Calling up Peppermint Patty, his hunch proved correct. Finally tiring of his duties, Snoopy had gone awol, and was hiding out at her place.
Once the weekend was over, Charlie Brown dropped by Patty’s place on March 9th, with a letter for Snoopy. Upon opening it, the writing was on the wall: Snoopy had been replaced as Head Beagle, for abandoning his post.
The end of Snoopy’s career as the Head Beagle, also meant his appointed secretary was out of a job. However, a few days later, Snoopy found the little bird hard at work, writing a book: “I Was Secretary For The Head Beagle.”
Naturally, Snoopy was upset that he was being included in a tell-all book. However, the situation became a bit less upsetting, when his secretary attempted to send off his manuscript. Due to a tree and a strong wind, the pages of the tell-all book were never published.
Even though he abandoned his post, the fact that Snoopy had been the Head Beagle at one time, was enough to get him invited back to the Daisy Hill Puppy Farm, as a guest speaker. Word was there were some young dogs who wanted to meet someone who had come from the puppy farm, and gone on to such a distinguished position.
Of course, Snoopy’s speaking engagement didn’t go over so well, but that’s a story for another time.
Naturally, we are left to wonder what the former secretary to the Head Beagle might have mentioned in his tell-all book, but hopefully, this article will make you think a bit, the next time you see Snoopy’s name appear on a ballot for an election. After all, if he couldn’t handle being the Head Beagle, how well do you think he could handle being President of the United States?
Throughout the years, the concept of love and relationships has popped up in many shows, often as Valentine’s Day approaches.
In February of 1963, it just so happened that the broadcast date for a new Twilight Zone episode, fell on that fated day. And with it, brought the tale of an Appalachian love triangle, between flaxen-haired Ellwyn Glover (Laura Devon), the handsome Billy-Ben Turner (James Best), and the raven-haired Jesse-Belle Stone (Anne Francis).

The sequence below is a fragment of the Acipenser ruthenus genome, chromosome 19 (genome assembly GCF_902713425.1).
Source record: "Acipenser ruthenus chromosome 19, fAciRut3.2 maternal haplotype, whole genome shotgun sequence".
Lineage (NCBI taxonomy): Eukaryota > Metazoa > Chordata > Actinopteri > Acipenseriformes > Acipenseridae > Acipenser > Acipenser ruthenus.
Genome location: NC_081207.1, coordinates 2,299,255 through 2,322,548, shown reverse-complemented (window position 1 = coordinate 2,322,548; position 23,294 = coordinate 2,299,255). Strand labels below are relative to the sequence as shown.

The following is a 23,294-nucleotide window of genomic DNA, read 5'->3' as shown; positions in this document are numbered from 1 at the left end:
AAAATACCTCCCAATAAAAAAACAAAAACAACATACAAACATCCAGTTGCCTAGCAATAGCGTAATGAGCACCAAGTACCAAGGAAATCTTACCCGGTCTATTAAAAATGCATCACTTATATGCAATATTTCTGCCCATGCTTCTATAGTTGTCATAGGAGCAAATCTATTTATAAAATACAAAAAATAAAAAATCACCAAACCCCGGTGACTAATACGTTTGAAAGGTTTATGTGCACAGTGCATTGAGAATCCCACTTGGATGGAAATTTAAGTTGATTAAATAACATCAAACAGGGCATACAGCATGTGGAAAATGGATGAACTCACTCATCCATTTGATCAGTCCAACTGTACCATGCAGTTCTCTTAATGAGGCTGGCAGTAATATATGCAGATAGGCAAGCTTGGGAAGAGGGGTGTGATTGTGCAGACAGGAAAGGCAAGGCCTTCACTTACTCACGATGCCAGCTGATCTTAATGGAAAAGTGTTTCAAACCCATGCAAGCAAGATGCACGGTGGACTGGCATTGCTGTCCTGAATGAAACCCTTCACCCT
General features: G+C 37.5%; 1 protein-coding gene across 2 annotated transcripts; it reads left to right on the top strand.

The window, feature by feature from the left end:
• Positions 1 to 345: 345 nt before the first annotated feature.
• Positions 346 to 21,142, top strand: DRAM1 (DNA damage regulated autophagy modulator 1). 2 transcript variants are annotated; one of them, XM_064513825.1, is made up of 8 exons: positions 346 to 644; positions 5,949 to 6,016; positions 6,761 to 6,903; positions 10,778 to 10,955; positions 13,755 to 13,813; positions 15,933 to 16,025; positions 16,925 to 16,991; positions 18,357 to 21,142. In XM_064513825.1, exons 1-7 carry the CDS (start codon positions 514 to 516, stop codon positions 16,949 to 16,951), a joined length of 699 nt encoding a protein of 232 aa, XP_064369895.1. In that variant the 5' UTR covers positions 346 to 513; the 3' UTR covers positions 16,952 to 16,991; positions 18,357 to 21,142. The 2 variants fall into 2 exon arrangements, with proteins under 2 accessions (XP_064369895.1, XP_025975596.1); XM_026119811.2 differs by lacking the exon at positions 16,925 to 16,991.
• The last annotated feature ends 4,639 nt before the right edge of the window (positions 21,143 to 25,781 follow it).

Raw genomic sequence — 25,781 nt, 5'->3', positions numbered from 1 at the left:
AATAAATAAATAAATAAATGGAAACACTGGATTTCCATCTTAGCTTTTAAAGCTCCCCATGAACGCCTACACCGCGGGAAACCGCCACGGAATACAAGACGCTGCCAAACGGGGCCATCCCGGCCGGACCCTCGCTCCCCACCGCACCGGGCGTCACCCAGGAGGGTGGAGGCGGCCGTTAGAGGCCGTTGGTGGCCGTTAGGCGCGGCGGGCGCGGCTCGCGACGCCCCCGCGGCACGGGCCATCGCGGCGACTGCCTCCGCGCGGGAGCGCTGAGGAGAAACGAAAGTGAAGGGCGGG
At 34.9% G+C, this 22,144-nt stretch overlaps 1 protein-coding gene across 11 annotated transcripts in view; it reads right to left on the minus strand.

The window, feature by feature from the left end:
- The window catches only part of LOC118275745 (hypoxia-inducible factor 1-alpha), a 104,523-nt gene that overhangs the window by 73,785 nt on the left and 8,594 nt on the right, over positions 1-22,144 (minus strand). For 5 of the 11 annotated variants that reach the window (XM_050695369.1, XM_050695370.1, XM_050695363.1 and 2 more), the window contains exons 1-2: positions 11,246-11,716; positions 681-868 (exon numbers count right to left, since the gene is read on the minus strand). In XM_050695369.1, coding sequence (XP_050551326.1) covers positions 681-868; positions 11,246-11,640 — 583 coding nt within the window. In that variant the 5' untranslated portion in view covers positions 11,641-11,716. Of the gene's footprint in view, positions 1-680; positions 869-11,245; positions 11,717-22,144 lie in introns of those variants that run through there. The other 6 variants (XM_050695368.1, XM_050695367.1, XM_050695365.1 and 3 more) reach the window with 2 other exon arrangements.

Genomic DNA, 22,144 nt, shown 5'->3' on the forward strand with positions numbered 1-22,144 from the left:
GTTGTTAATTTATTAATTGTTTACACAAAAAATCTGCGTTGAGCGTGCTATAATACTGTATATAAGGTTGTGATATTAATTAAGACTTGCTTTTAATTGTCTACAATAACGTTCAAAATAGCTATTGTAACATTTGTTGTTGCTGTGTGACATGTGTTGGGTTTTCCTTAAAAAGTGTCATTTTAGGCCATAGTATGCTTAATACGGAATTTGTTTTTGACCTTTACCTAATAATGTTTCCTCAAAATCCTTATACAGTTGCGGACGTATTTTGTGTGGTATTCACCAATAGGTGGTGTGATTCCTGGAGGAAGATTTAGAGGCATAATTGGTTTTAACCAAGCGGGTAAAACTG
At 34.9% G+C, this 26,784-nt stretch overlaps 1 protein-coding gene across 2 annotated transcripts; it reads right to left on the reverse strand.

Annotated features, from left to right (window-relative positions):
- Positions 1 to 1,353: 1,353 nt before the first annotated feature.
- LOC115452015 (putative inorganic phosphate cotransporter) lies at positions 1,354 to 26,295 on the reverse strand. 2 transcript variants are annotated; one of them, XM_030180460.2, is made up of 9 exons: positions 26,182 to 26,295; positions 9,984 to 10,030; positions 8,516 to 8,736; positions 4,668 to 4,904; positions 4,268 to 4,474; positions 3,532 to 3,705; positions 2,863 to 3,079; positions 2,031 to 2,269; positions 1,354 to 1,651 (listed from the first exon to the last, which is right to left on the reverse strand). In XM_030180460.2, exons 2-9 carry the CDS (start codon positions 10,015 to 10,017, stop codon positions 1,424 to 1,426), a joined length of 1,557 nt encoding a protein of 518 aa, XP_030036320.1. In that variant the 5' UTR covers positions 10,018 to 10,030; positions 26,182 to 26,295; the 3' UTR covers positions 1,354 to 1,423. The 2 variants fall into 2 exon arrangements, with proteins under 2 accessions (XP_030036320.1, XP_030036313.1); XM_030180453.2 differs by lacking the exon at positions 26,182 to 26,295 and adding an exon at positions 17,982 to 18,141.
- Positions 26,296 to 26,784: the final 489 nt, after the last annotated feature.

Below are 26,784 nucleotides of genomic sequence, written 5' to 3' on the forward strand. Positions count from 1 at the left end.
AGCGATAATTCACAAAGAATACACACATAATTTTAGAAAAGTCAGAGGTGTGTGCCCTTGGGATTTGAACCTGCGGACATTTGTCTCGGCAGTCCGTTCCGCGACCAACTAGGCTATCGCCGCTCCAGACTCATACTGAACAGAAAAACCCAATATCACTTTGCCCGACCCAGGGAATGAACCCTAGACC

At the Glover’s annual barn dance, Luther Glover (George Mitchell) praises the bountiful harvest that he and his neighbors have collected, along with an announcement: his daughter Ellwyn Glover, is to be wed to Billy-Ben Turner.
However, not everyone in attendance is happy for the couple, notably Jess-Belle Stone, who quickly leaves. Billy follows her outside, where Jess claims that she still longs for the time when they were together. She feels that Billy is only marrying Ellie for her family’s wealth, but Billy claims that isn’t so.
Before he returns to the dance, Jess asks Billy to tell his bride-to-be, not to start making her wedding dress just yet.
“Why should I tell her a thing like that?” replies Billy, curiously.
“She ain’t married you yet, Billy-Ben,” says Jess, sternly. “Maybe she never will.”
It is then that Rod Serling’s voice is heard, as we see Jess watch the lovers embrace, before storming off:
The Twilight Zone has existed in many lands in many times. It has it’s roots in history, in something that happened long, long ago and, got told about and handed down from one generation of folk to the other. In the telling the story gets added to and embroidered on, so that what might have happened in the time of the Druids is told as if it took place yesterday in the Blue Ridge Mountains. Such stories are best told by an elderly grandfather on a cold winter’s night by the fireside, in the southern hills, of the Twilight Zone.
Jess-Belle is next seen at the home of a woman named Granny Hart (Jeanette Nolan), whom the locals claim to be a witch. Granny just laughs this off, and inquires why the girl has come to her.
Jess claims she wants the old woman to help her make Billy-Ben love her again, but upon being asked for money for the old woman’s services, the girl claims she has none…but is willing to pay ‘any price.’
With those words, Granny pulls out a small bottle from a covered shelf. Jess drinks it’s contents, but suddenly flinches! After a few moments, her eyes open, and Granny Hart claims that once Billy sees her, he’ll never have eyes for another.
Jess-Belle then returns to the barn dance, where she interrupts a dance-circle, and catches Billy’s eye. Just as Granny Hart promised, he becomes enchanted by her, and as Ellwyn and the others watch, the two walk out of the barn!
Ellwyn’s mother and father immediately have harsh words for Billy turning his back on their daughter, but Ellwyn claims she knows what happened: “Jess-Belle bewitched him.”